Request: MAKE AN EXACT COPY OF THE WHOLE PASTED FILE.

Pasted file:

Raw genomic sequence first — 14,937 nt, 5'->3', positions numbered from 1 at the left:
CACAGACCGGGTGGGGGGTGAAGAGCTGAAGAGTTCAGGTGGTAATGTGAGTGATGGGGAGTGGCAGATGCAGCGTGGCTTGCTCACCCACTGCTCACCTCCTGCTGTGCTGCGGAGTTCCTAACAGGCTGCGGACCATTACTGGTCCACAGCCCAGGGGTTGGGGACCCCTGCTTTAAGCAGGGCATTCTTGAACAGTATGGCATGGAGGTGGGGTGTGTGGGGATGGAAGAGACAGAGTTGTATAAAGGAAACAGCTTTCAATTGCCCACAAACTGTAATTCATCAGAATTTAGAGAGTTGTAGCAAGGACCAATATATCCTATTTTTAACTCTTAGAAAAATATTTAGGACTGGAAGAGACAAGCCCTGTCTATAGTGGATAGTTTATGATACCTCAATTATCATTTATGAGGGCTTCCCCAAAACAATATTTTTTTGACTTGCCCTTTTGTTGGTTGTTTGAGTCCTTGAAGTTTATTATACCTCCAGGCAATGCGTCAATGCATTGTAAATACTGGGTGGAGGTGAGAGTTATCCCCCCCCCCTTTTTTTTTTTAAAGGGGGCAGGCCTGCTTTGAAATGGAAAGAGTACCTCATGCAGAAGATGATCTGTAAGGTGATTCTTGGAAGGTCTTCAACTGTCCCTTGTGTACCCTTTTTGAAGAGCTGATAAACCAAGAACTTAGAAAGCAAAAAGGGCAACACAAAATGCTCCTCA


Raw genomic sequence first — 14,937 nt, 5'->3', positions numbered from 1 at the left:
CACAGACCGGGTGGGGGGTGAAGAGCTGAAGAGTTCAGGTGGTAATGTGAGTGATGGGGAGTGGCAGATGCAGCGTGGCTTGCTCACCCACTGCTCACCTCCTGCTGTGCTGCGGAGTTCCTAACAGGCTGCGGACCATTACTGGTCCACAGCCCAGGGGTTGGGGACCCCTGCTTTAAGCAGGGCATTCTTGAACAGTATGGCATGGAGGTGGGGTGTGTGGGGATGGAAGAGACAGAGTTGTATAAAGGAAACAGCTTTCAATTGCCCACAAACTGTAATTCATCAGAATTTAGAGAGTTGTAGCAAGGACCAATATATCCTATTTTTAACTCTTAGAAAAATATTTAGGACTGGAAGAGACAAGCCCTGTCTATAGTGGATAGTTTATGATACCTCAATTATCATTTATGAGGGCTTCCCCAAAACAATATTTTTTTGACTTGCCCTTTTGTTGGTTGTTTGAGTCCTTGAAGTTTATTATACCTCCAGGCAATGCGTCAATGCATTGTAAATACTGGGTGGAGGTGAGAGTTATCCCCCCCCCCTTTTTTTTTTTAAAGGGGGCAGGCCTGCTTTGAAATGGAAAGAGTACCTCATGCAGAAGATGATCTGTAAGGTGATTCTTGGAAGGTCTTCAACTGTCCCTTGTGTACCCTTTTTGAAGAGCTGATAAACCAAGAACTTAGAAAGCAAAAAGGGCAACACAAAATGCTCCTCA